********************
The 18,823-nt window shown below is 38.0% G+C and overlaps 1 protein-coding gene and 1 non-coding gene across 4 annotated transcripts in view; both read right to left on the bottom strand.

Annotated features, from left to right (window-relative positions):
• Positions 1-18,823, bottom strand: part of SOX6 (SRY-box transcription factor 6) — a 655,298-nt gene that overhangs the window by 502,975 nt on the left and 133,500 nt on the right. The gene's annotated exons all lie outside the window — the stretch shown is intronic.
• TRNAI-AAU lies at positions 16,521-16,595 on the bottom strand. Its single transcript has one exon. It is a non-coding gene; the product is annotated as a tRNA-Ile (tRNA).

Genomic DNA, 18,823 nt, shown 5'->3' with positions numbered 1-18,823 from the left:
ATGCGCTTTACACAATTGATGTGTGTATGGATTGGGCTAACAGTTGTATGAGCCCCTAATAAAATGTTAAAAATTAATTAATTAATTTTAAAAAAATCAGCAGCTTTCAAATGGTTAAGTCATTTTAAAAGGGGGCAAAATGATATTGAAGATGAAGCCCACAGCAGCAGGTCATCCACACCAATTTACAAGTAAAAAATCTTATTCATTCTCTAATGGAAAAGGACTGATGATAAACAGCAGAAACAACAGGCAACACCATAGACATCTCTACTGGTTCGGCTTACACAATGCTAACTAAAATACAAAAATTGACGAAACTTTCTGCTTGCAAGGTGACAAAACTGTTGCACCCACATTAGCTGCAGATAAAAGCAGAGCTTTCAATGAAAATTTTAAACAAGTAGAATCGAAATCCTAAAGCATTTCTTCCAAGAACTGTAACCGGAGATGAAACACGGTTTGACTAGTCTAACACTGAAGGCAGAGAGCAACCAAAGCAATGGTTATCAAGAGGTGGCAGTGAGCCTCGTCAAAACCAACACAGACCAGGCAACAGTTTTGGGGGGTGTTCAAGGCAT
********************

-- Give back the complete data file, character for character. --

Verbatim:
The 18,823-nt window shown below is 38.0% G+C and overlaps 1 protein-coding gene and 1 non-coding gene across 4 annotated transcripts in view; both read right to left on the bottom strand.

Annotated features, from left to right (window-relative positions):
• Positions 1-18,823, bottom strand: part of SOX6 (SRY-box transcription factor 6) — a 655,298-nt gene that overhangs the window by 502,975 nt on the left and 133,500 nt on the right. The gene's annotated exons all lie outside the window — the stretch shown is intronic.
• TRNAI-AAU lies at positions 16,521-16,595 on the bottom strand. Its single transcript has one exon. It is a non-coding gene; the product is annotated as a tRNA-Ile (tRNA).

Genomic DNA, 18,823 nt, shown 5'->3' with positions numbered 1-18,823 from the left:
ATGCGCTTTACACAATTGATGTGTGTATGGATTGGGCTAACAGTTGTATGAGCCCCTAATAAAATGTTAAAAATTAATTAATTAATTTTAAAAAAATCAGCAGCTTTCAAATGGTTAAGTCATTTTAAAAGGGGGCAAAATGATATTGAAGATGAAGCCCACAGCAGCAGGTCATCCACACCAATTTACAAGTAAAAAATCTTATTCATTCTCTAATGGAAAAGGACTGATGATAAACAGCAGAAACAACAGGCAACACCATAGACATCTCTACTGGTTCGGCTTACACAATGCTAACTAAAATACAAAAATTGACGAAACTTTCTGCTTGCAAGGTGACAAAACTGTTGCACCCACATTAGCTGCAGATAAAAGCAGAGCTTTCAATGAAAATTTTAAACAAGTAGAATCGAAATCCTAAAGCATTTCTTCCAAGAACTGTAACCGGAGATGAAACACGGTTTGACTAGTCTAACACTGAAGGCAGAGAGCAACCAAAGCAATGGTTATCAAGAGGTGGCAGTGAGCCTCGTCAAAACCAACACAGACCAGGCAACAGTTTTGGGGGGTGTTCAAGGCAT